For those who like their celluloid hard and bloody and full of machismo, with an overdose of bodies, butchering and bloody-bravado, welcome to blood-fest – Round Two! This time it’s double the dollops of gore; two much. Booming guns and metal-shredded innards spilling gut onto the streets. More revenge and rage. More gangs and more bangs (some pistols firing from lungi covered groins) and more man-power. With every shade of red, black and grey – deeper and bolder. Faizal Khan (Nawazuddin Siddiqui), son of Sardar Khan (played by Manoj Bajpai in ‘ GOW I ‘) inherits an unforgiving past, where his father was gruesomely cut down by a rival gang. After a series of shocking killings of his kin (mourning to the tunes of brass-bands playing ‘ Yaad teri aayegi’ with jhankar beats), and his mother’s (Richa Chaddha)forceful instigation, the pothead ‘snorts’ out of his stupor, and gets ‘cracking’, literally. He takes over as head of the family, and catapults into becoming the most powerful and dreaded man of Wasseypur . His addiction is now ‘blood’ – Ramadhir Singh’s ( Tigmanshu Dhulia) blood. And no amount of arsenal is enough to quench this blood-lust. Soon this revenge riot turns into a ruthless rampage, through dealings in illegal scrap trade, election rigging and hooliganism.
That’s the dark side of it all. On the lighter side, amidst all the blood-thirst, there’s some ishq-vishq too (no, the location doesn’t move to Cape Town, and no Parisian stylists and designers are flown down). It’s as real and raw as Faizal telling his love interest, Mohsina (Huma Qureshi) who’s addicted to everything Bollywood, ‘ Main tumhare saath sex karna chahta hoon’ , while she watches Mamta Kulkarni seduce Akshay Kumar on TV. Or even better, every time Faizal’s spirit tempers down, Mohsina sweetly rocks him to her Bollywood lullaby … ‘Joh bhi wrongwa hai…rightwa karoji’. ‘Uh Awww’ !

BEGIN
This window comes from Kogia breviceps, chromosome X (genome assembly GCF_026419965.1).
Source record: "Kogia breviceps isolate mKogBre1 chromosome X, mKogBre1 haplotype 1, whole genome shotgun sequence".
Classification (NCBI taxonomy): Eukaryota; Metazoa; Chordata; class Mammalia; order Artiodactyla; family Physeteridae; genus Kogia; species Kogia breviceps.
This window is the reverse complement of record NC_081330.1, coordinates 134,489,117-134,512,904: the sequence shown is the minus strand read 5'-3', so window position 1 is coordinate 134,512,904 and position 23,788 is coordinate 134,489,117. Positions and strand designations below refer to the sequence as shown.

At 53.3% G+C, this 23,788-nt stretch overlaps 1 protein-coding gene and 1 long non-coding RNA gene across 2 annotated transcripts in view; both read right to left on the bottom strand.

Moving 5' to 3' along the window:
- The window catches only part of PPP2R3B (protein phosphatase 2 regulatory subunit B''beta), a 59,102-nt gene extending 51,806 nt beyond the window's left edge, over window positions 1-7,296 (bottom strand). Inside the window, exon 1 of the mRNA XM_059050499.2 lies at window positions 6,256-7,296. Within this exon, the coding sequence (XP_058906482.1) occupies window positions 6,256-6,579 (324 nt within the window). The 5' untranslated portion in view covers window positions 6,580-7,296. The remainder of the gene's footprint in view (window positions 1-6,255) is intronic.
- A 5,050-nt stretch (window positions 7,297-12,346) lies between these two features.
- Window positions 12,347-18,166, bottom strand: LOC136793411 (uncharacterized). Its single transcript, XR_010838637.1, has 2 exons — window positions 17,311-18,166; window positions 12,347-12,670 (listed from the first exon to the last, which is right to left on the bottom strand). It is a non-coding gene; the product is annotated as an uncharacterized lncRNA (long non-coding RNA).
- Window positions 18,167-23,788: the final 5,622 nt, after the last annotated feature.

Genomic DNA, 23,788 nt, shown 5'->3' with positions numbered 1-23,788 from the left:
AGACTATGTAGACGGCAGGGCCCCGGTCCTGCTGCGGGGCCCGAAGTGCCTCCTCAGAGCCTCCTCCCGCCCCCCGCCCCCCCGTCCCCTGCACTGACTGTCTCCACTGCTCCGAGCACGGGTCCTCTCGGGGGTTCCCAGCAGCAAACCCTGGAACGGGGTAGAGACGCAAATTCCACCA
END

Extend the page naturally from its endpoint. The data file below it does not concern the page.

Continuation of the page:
Director, Anurag Kashyap’s culmination to this gang-saga is as bloody as the first (if not more); yet it’s an easier watch. The story is astutely interspersed with bursts of music (Bihari folkish tunes with a modern twist), humour (crass and rural), high drama and sudden relief – like a sexual climaxing. Even with a high quotient of brutal violence and moral assassination, Kashyap keeps his sense of humour (mostly black) intact, and entertains. With characters named ‘Perpendicular’, ‘Definite’ (Zeishan Quadri), ‘Tangent’ – he truly defies all tiresomely tried-and-tested formulas of filmmaking in Bollywood with his ‘big bang-bang theory’. Though in spurts, it unleashes scenes that make you crack up, in true Bollywood style humour. Wasseypur is not devoid of star-struck fans, with gangsters and locals walking and talking like a deadly Dutt or a super cool Salman, peppered with dialogues like ‘ Hindustan mein jab tak cinema hai, log ch***ya bante rahenge’ .
Nawazuddin Siddiqui spells doom, is devious and highly-dramatic – yet you take to his character almost instantly. He brilliantly blazes through this role, from being as strong or as shallow as his character demands. Huma Qureshi, with her gaudy clothes, designer sun-glasses and unusual attractiveness is the hottest cheez in Wasseypur. She beautifully lends support as a powerful man’s ‘prouder’ better-half, even in his worst crimes. Richa Chaddha holds fort in the sequel too, strong and poised, she’s fab. Zeishan Quadri makes a mark, most ‘Definite’ly.
With excellent performances, a screenplay that’s strung together beautifully (Zeishan Quadri, Akhilesh, Sachin Ladia, Anurag Kashyap) a revenge story that touches a dramatic crescendo and music that plays out perfectly in sync with tragic twists of tale – ‘ GOW II’ is an interesting watch, for the brave-hearted. Like the first part, the movie slows down at times (with pointless pistols, hordes of characters and wasted sub-plots); the length needs to be shot down desperately.
But otherwise, it’s revenge on a platter – served cold (heartedly) and definitely worth a ‘second’ helping.
It’s the sequel and the final chapter in the bloody lives of the avenging ‘Gangs of Wasseypur’. Sardar Khan’s sons are at war with Ramadhir Singh’s men; and the knives clash and the bullets flash; till either drops dead.